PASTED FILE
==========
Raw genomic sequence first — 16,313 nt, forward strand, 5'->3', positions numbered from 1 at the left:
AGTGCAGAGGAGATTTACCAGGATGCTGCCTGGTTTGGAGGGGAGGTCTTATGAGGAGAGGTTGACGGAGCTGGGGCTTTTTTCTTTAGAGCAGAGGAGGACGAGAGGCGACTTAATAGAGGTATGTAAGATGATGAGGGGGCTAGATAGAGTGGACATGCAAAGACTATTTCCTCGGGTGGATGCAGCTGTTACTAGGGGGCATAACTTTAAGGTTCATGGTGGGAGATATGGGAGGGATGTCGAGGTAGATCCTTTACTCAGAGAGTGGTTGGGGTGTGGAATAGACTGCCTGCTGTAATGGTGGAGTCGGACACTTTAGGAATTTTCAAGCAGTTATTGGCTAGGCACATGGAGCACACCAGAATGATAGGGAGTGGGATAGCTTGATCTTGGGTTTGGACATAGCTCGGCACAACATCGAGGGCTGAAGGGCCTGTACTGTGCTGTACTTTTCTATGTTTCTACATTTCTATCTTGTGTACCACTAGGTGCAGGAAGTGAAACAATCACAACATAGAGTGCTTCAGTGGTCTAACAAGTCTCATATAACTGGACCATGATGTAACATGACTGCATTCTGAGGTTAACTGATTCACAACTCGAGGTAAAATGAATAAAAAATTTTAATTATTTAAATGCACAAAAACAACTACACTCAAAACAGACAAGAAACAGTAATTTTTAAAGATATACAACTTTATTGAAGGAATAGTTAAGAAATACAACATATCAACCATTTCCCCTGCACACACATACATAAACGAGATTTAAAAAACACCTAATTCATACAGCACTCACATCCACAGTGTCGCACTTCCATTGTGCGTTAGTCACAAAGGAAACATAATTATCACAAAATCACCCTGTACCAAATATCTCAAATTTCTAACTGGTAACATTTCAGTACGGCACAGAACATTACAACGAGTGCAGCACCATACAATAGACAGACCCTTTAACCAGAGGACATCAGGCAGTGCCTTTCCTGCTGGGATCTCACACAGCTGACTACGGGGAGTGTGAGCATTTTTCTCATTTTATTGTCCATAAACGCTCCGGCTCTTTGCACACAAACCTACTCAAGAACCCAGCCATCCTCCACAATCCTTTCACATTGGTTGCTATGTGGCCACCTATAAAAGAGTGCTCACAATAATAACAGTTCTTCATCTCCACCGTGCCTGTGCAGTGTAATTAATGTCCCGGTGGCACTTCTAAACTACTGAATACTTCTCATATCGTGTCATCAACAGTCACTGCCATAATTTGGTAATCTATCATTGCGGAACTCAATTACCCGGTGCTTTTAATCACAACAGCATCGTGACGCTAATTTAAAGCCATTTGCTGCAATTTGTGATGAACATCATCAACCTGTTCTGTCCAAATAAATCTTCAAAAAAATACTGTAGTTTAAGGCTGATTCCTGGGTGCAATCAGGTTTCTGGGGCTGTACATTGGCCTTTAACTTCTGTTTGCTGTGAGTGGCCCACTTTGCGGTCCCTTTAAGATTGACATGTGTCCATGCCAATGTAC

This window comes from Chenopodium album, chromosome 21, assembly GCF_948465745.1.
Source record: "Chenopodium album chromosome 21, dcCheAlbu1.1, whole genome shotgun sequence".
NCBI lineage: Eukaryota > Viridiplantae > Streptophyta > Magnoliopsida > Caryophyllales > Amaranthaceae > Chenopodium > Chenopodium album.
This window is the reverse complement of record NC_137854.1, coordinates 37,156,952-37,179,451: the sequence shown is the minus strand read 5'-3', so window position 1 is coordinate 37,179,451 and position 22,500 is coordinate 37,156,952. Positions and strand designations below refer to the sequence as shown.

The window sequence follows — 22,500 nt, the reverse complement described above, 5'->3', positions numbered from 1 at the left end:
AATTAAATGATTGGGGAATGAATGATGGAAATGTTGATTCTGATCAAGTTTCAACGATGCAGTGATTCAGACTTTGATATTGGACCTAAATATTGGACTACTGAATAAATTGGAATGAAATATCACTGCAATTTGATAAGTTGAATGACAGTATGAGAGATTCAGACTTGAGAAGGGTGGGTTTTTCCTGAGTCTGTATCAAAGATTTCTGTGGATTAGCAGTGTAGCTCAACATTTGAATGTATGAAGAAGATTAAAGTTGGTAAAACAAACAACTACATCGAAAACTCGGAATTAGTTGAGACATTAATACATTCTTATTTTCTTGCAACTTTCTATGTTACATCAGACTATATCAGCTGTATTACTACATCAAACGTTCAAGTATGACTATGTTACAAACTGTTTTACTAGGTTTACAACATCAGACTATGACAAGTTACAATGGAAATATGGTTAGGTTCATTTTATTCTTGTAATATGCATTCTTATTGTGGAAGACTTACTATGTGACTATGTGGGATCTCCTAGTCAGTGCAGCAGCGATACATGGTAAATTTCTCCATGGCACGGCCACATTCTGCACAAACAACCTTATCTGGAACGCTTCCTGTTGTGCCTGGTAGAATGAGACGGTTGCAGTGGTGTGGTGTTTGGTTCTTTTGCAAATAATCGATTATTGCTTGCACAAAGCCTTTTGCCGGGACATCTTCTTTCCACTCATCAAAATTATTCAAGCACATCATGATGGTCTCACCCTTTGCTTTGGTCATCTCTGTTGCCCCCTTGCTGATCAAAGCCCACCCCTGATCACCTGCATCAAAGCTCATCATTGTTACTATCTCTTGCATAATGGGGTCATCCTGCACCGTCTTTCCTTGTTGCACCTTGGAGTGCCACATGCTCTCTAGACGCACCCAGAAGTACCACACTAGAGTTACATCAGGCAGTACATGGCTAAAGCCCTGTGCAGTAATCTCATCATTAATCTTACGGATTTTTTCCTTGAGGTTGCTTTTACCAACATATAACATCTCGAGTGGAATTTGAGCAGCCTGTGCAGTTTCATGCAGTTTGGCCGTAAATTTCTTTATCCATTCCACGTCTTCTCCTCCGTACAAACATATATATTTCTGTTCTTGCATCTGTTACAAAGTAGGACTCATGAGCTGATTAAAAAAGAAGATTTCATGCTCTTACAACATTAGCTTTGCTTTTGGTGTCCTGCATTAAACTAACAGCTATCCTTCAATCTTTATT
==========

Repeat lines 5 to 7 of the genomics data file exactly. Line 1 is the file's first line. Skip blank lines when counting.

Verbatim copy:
NCBI lineage: Eukaryota > Viridiplantae > Streptophyta > Magnoliopsida > Caryophyllales > Amaranthaceae > Chenopodium > Chenopodium album.
This window is the reverse complement of record NC_137854.1, coordinates 37,156,952-37,179,451: the sequence shown is the minus strand read 5'-3', so window position 1 is coordinate 37,179,451 and position 22,500 is coordinate 37,156,952. Positions and strand designations below refer to the sequence as shown.

The window sequence follows — 22,500 nt, the reverse complement described above, 5'->3', positions numbered from 1 at the left end: